Is imperfection the new perfection? Simon Wyndham thinks that it might be.
In our quest for ever better perfection, it is easy to forget that it is the nuances of imperfection that gives the world its interest. When it comes to recreating reality, we know that the world isn’t perfect. If it was, it would be a very dull place to live. We often talk about nature's perfect forms, but it is full of randomness.
When it comes to CGI, the random nature of the real world is incredibly difficult to do convincingly. At one time we would use photographs of various textures and map them to objects. This worked for a while but it was incredibly limiting. Today, if you want to model a 3D tree with leaves, we leave the job to the computer to generate such things with a mathematical equation. Procedural textures allow the realistic depiction of tree bark, wood, rust, and other natural elements, ensuring that no single space of texture is repeated.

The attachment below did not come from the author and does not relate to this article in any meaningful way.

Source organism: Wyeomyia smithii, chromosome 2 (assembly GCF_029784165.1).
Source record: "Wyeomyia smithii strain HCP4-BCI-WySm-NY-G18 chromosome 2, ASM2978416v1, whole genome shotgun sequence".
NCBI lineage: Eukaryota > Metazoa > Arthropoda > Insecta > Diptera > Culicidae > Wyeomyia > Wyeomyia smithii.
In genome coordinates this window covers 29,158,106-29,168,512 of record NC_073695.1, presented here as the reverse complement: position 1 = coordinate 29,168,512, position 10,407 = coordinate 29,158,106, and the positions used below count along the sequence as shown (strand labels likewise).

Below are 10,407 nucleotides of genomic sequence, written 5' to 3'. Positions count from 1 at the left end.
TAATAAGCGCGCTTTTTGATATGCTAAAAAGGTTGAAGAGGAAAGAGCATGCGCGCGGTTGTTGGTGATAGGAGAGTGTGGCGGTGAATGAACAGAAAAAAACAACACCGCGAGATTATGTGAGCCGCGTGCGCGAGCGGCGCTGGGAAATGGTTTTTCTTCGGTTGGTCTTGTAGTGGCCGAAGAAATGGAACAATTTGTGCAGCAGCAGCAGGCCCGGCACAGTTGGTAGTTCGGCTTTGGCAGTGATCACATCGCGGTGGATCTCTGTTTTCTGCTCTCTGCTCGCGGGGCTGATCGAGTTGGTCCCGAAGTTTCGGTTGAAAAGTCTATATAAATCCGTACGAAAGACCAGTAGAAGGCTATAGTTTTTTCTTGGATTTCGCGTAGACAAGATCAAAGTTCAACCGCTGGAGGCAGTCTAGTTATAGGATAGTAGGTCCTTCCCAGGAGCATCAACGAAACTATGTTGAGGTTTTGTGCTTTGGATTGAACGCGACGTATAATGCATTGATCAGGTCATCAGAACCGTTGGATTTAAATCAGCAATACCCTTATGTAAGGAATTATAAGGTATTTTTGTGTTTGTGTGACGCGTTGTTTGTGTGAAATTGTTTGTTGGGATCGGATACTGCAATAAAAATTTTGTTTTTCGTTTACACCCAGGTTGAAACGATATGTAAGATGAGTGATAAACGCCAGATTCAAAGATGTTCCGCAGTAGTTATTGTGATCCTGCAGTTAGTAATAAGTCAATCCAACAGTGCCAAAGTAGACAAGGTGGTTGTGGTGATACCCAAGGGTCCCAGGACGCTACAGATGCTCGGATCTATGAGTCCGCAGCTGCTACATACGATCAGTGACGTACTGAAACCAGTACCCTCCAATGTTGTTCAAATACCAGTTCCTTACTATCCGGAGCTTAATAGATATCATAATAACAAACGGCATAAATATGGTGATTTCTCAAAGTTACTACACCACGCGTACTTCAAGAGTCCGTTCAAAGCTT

But once we have our 3D world, it means nothing if it isn’t lit correctly. Lighting will be the single most important aspect in making your CGI look realistic. We’ve featured the work of Alex Roman before on RedShark, and lighting is one aspect of many that he has mastered, enabling his creations to often look indistinguishable from reality.
However, we can take things even further. Witness the rather funky architectural visualisation animation below by Studio Aiko. Whilst some of the animation is not as convincing as others we have seen, it does illustrate how adding in some grungy imperfection makes the visualisation that much more convincing. From the dirt on the lens, through to the handheld camera and missed focus effects, the animation is given character and personality.
Of course the company has taken it to the extreme, and we’ll have to forgive the use of dubstep music for the moment as well, but the lesson here is that sometimes full perfection may only be achievable with the addition of some imperfection. Even if you only use it very subtly.